Traditional falafels are Middle Eastern balls or patties made from chickpeas. They are usually fried, and look like this:
|Popo le Chien, Wikipedia|
|Falafel Waffles, ready to eat|
Falafel made in a waffle iron are far from traditional, but the waffled version contains all the necessary flavors. The batter is easy to put together. After it's ready I heat up the waffle iron and spray the interior surfaces with a good coating of cooking spray. The first time I made the recipe, it took me a couple of rounds before I figured out that a half-cup of batter was just the right amount. As each waffle finishes cooking I place it in the oven to stay warm. Eventually the leftovers go into the freezer.
A traditional falafel sandwich is stuffed in a pita and topped with tomatoes, lettuce, cucumber, tahini sauce, and hot sauce. That's too much work for me to put together, so I've been adding a crumbled falafel to a spinach salad mixed with a spoonful of yogurt and several dashes of hot sauce. Even my meal is untraditional!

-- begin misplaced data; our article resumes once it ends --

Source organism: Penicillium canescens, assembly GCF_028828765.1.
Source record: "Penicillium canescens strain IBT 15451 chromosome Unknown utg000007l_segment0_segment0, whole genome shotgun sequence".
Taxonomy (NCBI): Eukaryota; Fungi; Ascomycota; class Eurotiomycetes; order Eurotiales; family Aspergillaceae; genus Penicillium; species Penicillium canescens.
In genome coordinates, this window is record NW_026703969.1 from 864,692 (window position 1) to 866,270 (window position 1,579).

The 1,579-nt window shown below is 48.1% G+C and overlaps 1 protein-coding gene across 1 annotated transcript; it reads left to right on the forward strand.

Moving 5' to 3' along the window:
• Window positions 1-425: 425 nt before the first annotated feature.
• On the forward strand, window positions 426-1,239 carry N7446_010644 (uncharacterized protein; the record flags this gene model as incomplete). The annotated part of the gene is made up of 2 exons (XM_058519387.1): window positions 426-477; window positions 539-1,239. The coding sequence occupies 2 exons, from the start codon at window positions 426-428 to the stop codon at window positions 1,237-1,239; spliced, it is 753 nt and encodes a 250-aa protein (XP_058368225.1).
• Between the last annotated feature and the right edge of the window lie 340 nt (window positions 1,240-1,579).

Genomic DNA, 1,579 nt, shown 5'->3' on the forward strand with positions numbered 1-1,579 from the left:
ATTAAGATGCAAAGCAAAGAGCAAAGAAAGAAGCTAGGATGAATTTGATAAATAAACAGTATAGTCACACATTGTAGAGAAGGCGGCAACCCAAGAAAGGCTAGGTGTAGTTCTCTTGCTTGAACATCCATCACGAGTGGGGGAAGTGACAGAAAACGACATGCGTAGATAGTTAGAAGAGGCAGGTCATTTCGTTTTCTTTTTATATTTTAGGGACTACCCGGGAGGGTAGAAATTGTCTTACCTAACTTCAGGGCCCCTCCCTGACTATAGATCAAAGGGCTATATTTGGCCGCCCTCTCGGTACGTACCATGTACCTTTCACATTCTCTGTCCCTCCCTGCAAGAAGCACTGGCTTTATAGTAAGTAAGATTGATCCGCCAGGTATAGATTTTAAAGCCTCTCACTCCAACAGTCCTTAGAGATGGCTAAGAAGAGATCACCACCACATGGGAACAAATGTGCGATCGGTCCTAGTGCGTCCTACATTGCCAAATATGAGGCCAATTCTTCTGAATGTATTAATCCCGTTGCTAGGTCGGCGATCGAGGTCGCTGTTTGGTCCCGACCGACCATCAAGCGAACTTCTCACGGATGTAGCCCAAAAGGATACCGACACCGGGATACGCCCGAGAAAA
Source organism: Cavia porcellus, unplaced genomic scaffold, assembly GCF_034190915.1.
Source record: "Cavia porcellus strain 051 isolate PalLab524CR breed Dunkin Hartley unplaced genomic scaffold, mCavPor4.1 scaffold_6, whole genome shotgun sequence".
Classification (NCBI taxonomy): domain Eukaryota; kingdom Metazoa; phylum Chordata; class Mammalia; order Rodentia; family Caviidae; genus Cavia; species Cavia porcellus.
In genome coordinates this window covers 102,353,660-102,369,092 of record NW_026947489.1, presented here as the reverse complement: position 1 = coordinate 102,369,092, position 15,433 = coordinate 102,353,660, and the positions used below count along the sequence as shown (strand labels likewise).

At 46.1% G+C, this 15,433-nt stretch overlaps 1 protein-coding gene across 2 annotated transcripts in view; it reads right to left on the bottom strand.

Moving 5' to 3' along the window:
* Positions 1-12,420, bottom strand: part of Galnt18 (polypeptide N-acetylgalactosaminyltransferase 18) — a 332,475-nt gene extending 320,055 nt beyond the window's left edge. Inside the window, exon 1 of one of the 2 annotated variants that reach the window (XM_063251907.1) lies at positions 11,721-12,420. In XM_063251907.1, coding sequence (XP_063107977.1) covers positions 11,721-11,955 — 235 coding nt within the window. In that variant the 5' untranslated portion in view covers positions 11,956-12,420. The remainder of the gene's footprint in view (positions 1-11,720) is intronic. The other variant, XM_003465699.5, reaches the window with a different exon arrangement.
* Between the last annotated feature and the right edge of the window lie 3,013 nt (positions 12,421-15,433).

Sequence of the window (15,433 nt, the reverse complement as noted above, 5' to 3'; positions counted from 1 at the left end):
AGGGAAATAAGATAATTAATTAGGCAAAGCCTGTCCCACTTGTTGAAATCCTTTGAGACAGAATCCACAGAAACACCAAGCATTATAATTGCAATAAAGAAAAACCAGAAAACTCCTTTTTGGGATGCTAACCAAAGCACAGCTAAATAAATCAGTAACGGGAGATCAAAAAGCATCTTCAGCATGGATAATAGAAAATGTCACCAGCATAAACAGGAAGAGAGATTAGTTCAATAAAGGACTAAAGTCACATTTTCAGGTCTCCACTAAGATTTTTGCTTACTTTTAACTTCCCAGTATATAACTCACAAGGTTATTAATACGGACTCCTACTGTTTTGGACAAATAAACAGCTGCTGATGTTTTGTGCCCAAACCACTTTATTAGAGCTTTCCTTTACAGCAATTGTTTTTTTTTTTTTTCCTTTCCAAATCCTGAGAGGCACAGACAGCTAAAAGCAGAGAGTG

Falafel Waffles4 cloves garlic
1/4 cup chopped fresh cilantro
1/4 cup chopped fresh parsley
3 cups chickpeas
1/3 cup bean liquid
1/3 cup vegetable oil
1/4 cup chickpea or all-purpose flour
2 teaspoon baking powder
2 teaspoon ground cumin
1/2 teaspoon kosher salt
1 teaspoon ground coriander
1/2 teaspoon cayenne pepper
Preheat the oven to 200 degrees F (to keep cooked waffles warm).
Pulse the garlic in a food processor until minced. Add cilantro, parsley, and chickpeas and pulse again. Add remaining ingredients and blend until smooth.
If necessary, lightly coat the top and bottom of the waffle iron with cooking spray. Add 1/2 cup of batter. (Some waffle iron will still be showing.) Close the lid gently and cook 5-10 minutes, or until the falafel is golden brown. Keep the cooked falafels warm in the oven or covered with foil on a plate while you make the remaining falafels.
Five years ago today: The Cruise Diaries--Sunday At Sea